More races at Indy is really just sad

July, 6, 2011

There was a time when fans didn't need another reason beyond the Sprint Cup Series to attend a NASCAR race at Indianapolis Motor Speedway because it was a special place.

There was a time when IMS officials didn't want or need another series to accompany a Cup race, believing the privilege to compete on the historic surface should be limited to the top-tier drivers in NASCAR and IndyCar racing.

Well, those days are gone.

And it's sad.

IMS made it official Wednesday, announcing the Nationwide Series and Grand-Am Series will be held in conjunction with the Cup weekend in 2012. NASCAR president Mike Helton called the announcement "exciting for NASCAR and its fans."

The track billed this as a "Super Weekend" with non-stop excitement.

Beyond the increase in ticket sales IMS officials hope to generate by having more on-track activity, this is anything but exciting.

In order to give IMS more bang for its buck, NASCAR took away one of the most anticipated Nationwide races of the season at Lucas Oil Raceway, formerly known as O'Reilly Raceway Park.

The tradeoff for ticket sales versus a race that will never be as exciting as the ones seen at LOR is a shame.

Or haven't you noticed that Cup races aren't all that thrilling at IMS?

This is just another sign that the tough times facing NASCAR and its tracks aren't over. IMS drew only 140,000 fans last season -- well below the 270,000 it drew in 2007 -- and the pace for the upcoming race is below that.

And how good will the picture look to have 40,000 or 50,000 at a Nationwide event in a facility that seats over 250,000?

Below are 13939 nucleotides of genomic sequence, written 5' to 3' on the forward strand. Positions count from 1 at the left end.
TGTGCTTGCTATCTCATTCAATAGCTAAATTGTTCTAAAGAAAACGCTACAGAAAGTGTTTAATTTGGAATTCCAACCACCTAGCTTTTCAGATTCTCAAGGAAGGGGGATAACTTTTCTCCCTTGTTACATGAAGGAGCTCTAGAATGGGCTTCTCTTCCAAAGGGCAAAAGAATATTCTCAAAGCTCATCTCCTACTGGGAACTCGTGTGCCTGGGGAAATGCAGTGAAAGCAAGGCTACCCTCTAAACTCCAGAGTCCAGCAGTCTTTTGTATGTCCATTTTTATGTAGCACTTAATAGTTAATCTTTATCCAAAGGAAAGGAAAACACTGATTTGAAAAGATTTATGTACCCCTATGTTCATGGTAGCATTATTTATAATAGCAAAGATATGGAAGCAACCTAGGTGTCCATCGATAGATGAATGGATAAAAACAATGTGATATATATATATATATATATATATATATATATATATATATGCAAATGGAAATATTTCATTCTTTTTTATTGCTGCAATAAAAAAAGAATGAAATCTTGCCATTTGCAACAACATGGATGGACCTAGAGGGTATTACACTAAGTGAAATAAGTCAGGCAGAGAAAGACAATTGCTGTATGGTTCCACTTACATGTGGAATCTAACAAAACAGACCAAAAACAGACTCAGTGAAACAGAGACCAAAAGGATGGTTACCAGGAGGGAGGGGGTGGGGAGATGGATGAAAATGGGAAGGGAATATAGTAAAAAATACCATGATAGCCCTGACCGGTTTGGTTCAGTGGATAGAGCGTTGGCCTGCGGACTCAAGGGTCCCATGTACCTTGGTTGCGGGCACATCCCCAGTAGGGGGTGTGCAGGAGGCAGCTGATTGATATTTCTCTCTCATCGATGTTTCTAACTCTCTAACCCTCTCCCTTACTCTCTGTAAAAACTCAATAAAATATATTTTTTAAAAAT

Unfortunately LOR, which has hosted a Nationwide event since 1982, pays the price.

Ultimately, the fans will pay the price because the Nationwide show at Indy will pale in comparison to what they got on the .686-mile LOR oval on which finishes were tight and tempers flared.

I get that it'll be cool for Nationwide drivers that don't double in Cup to compete at IMS, but it should be a privilege, earned by working their way into the top series. Now among the list of Hall of Fame IMS winners -- Dale Earnhardt, Jeff Gordon, Tony Stewart and Jimmie Johnson -- we could see Reed Sorenson and Ricky Stenhouse Jr.

Nothing personal against those drivers, but do they deserve to cross the same yard of bricks that A.J. Foyt, Rick Mears, Al and Bobby Unser and Mario Andretti did after winning the Indianapolis 500?

The Brickyard just became like every other NASCAR track. Yeah, it's still special, but it's not as special as it was before this announcement.

I get why IMS did this. More track activity creates more interest and more reasons to attend.

I don't understand the schedule, which forces already financially-strapped Nationwide teams to show up for practice on Thursday, sit all day Friday and then practice, qualify and race on Saturday.

If the track is going to make this move, at least give teams a reason to be there on Friday. Spread out the schedule or make it a two-day show.

Unfortunately, there is nothing the track can do to make the racing more exciting at IMS. Fans will complain about it. Media will write about it.

It's sad.

David Newton | email

ESPN Staff Writer



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